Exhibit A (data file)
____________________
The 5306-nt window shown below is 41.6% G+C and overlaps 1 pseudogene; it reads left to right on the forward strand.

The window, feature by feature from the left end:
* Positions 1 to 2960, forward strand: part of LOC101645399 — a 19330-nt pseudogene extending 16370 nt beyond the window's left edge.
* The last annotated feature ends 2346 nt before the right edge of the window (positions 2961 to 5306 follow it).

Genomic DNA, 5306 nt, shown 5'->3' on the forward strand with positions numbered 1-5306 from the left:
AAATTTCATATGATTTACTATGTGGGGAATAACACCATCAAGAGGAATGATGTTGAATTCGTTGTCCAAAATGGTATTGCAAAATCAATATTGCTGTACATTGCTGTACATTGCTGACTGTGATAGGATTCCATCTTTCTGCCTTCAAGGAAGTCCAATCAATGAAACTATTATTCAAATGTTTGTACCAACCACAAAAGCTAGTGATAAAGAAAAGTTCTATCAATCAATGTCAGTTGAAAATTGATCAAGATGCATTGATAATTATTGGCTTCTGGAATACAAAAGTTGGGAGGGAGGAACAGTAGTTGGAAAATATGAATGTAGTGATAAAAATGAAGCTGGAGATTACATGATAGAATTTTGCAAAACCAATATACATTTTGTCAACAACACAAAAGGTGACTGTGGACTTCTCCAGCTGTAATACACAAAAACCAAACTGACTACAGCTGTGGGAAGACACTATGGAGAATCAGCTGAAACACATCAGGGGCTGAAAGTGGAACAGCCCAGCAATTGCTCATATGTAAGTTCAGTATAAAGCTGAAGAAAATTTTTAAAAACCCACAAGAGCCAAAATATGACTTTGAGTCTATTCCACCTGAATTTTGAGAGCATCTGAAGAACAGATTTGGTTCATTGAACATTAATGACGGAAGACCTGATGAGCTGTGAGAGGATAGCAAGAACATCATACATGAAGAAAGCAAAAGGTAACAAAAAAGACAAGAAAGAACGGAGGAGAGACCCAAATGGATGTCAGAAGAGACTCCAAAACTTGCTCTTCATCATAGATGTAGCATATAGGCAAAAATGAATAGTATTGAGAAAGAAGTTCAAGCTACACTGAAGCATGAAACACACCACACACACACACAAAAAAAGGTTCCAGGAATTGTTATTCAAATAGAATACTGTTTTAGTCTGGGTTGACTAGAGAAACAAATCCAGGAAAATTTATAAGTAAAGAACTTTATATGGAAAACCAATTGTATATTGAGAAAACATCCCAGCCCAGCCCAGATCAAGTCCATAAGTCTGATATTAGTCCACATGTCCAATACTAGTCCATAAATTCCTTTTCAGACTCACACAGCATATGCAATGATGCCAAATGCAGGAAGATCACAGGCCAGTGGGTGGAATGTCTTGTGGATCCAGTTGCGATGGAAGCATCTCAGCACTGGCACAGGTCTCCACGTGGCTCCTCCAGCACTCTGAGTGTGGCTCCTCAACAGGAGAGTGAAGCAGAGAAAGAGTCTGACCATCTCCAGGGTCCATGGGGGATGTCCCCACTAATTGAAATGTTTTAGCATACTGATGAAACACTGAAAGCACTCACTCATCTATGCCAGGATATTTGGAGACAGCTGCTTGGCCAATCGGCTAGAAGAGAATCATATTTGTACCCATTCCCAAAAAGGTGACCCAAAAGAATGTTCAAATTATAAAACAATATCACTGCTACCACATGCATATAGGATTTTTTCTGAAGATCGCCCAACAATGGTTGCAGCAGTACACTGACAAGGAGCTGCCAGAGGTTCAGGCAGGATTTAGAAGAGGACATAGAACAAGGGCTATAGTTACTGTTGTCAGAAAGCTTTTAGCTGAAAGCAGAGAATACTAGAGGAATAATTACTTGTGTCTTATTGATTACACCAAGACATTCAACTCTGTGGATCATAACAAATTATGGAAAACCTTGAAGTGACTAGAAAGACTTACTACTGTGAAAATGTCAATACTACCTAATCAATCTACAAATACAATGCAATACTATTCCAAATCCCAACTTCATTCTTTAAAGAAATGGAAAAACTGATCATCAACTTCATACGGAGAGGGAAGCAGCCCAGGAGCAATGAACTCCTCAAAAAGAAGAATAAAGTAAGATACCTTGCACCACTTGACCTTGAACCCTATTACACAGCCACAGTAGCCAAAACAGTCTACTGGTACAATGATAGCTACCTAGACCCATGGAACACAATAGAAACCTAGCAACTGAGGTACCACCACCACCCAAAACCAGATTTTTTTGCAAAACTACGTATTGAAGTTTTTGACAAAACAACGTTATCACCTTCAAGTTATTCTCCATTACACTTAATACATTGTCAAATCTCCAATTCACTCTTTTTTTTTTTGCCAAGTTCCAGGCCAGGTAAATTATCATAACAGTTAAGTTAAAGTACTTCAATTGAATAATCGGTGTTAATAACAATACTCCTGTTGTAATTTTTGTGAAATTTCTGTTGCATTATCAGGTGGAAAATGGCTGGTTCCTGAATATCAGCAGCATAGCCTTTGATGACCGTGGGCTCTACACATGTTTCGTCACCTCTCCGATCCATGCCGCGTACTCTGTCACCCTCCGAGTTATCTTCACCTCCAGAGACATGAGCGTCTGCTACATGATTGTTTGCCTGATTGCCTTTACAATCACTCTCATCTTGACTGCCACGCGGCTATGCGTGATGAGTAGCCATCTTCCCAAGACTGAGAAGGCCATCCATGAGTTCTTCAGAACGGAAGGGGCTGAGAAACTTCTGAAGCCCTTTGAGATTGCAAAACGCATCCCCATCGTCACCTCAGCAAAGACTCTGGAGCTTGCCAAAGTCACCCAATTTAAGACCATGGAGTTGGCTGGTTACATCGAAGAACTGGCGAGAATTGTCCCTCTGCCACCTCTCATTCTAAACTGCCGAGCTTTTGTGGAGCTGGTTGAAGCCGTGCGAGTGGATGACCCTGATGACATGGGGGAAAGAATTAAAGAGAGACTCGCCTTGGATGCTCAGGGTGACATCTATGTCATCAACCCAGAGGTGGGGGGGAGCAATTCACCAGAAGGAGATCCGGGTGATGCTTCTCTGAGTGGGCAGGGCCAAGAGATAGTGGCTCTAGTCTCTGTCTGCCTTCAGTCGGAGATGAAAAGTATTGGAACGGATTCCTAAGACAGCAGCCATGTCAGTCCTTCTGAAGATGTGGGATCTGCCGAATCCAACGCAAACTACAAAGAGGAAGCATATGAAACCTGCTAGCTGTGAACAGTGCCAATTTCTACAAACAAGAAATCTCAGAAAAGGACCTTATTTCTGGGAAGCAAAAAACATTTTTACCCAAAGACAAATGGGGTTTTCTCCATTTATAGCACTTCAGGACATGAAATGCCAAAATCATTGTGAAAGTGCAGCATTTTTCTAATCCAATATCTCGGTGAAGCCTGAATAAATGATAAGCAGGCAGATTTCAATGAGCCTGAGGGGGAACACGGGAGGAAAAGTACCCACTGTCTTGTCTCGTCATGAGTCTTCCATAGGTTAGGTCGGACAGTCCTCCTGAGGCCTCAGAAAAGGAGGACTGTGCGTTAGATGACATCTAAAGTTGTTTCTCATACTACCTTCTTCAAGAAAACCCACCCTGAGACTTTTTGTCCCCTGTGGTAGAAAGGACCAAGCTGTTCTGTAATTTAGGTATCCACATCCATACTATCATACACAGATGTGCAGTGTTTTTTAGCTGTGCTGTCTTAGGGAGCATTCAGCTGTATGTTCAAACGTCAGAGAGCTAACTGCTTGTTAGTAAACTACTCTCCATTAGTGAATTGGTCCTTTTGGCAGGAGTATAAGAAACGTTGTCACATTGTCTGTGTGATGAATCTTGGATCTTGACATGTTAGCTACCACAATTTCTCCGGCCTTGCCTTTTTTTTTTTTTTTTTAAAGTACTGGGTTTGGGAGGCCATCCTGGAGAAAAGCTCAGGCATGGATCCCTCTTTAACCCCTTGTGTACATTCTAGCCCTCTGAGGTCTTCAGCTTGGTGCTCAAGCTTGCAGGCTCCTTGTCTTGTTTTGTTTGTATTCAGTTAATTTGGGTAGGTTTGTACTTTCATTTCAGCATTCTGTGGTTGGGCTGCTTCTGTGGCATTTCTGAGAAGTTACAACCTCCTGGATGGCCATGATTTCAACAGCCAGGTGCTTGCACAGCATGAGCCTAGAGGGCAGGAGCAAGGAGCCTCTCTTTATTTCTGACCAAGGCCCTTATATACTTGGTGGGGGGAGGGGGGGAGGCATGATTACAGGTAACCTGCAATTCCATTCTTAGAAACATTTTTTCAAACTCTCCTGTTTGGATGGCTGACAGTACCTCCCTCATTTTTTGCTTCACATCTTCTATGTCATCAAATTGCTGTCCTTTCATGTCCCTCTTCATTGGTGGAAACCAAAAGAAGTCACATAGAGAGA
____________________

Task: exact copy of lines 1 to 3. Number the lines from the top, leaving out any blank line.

The 5306-nt window shown below is 41.6% G+C and overlaps 1 pseudogene; it reads left to right on the forward strand.

The window, feature by feature from the left end:
* Positions 1 to 2960, forward strand: part of LOC101645399 — a 19330-nt pseudogene extending 16370 nt beyond the window's left edge.